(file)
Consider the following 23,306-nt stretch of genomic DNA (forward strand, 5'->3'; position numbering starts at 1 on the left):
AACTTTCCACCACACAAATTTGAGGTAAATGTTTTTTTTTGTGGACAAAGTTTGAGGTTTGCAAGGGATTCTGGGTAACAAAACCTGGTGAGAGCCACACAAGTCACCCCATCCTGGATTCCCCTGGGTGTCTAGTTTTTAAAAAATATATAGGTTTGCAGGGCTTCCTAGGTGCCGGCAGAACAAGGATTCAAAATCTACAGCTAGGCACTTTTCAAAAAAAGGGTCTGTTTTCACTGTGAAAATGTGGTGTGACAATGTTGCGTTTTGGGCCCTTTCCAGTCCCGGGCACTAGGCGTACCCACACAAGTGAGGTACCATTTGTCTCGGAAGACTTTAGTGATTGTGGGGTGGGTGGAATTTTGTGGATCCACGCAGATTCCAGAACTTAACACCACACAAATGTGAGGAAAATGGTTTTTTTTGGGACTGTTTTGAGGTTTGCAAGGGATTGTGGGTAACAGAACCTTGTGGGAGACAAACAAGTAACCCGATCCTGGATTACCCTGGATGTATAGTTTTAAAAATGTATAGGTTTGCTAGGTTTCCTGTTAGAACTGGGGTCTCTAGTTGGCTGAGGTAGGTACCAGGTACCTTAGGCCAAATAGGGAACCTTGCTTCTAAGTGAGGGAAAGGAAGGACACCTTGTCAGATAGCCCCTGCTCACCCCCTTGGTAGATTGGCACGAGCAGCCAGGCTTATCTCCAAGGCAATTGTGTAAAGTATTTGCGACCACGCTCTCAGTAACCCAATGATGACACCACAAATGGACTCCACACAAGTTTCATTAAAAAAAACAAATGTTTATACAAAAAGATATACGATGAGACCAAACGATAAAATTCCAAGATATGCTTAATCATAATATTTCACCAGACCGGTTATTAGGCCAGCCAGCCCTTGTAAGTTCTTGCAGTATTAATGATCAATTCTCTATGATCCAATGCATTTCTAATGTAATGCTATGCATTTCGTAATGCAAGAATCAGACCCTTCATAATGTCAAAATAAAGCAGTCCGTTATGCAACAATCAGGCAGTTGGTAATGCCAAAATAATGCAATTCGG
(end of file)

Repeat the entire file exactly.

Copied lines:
Consider the following 23,306-nt stretch of genomic DNA (forward strand, 5'->3'; position numbering starts at 1 on the left):
AACTTTCCACCACACAAATTTGAGGTAAATGTTTTTTTTTGTGGACAAAGTTTGAGGTTTGCAAGGGATTCTGGGTAACAAAACCTGGTGAGAGCCACACAAGTCACCCCATCCTGGATTCCCCTGGGTGTCTAGTTTTTAAAAAATATATAGGTTTGCAGGGCTTCCTAGGTGCCGGCAGAACAAGGATTCAAAATCTACAGCTAGGCACTTTTCAAAAAAAGGGTCTGTTTTCACTGTGAAAATGTGGTGTGACAATGTTGCGTTTTGGGCCCTTTCCAGTCCCGGGCACTAGGCGTACCCACACAAGTGAGGTACCATTTGTCTCGGAAGACTTTAGTGATTGTGGGGTGGGTGGAATTTTGTGGATCCACGCAGATTCCAGAACTTAACACCACACAAATGTGAGGAAAATGGTTTTTTTTGGGACTGTTTTGAGGTTTGCAAGGGATTGTGGGTAACAGAACCTTGTGGGAGACAAACAAGTAACCCGATCCTGGATTACCCTGGATGTATAGTTTTAAAAATGTATAGGTTTGCTAGGTTTCCTGTTAGAACTGGGGTCTCTAGTTGGCTGAGGTAGGTACCAGGTACCTTAGGCCAAATAGGGAACCTTGCTTCTAAGTGAGGGAAAGGAAGGACACCTTGTCAGATAGCCCCTGCTCACCCCCTTGGTAGATTGGCACGAGCAGCCAGGCTTATCTCCAAGGCAATTGTGTAAAGTATTTGCGACCACGCTCTCAGTAACCCAATGATGACACCACAAATGGACTCCACACAAGTTTCATTAAAAAAAACAAATGTTTATACAAAAAGATATACGATGAGACCAAACGATAAAATTCCAAGATATGCTTAATCATAATATTTCACCAGACCGGTTATTAGGCCAGCCAGCCCTTGTAAGTTCTTGCAGTATTAATGATCAATTCTCTATGATCCAATGCATTTCTAATGTAATGCTATGCATTTCGTAATGCAAGAATCAGACCCTTCATAATGTCAAAATAAAGCAGTCCGTTATGCAACAATCAGGCAGTTGGTAATGCCAAAATAATGCAATTCGG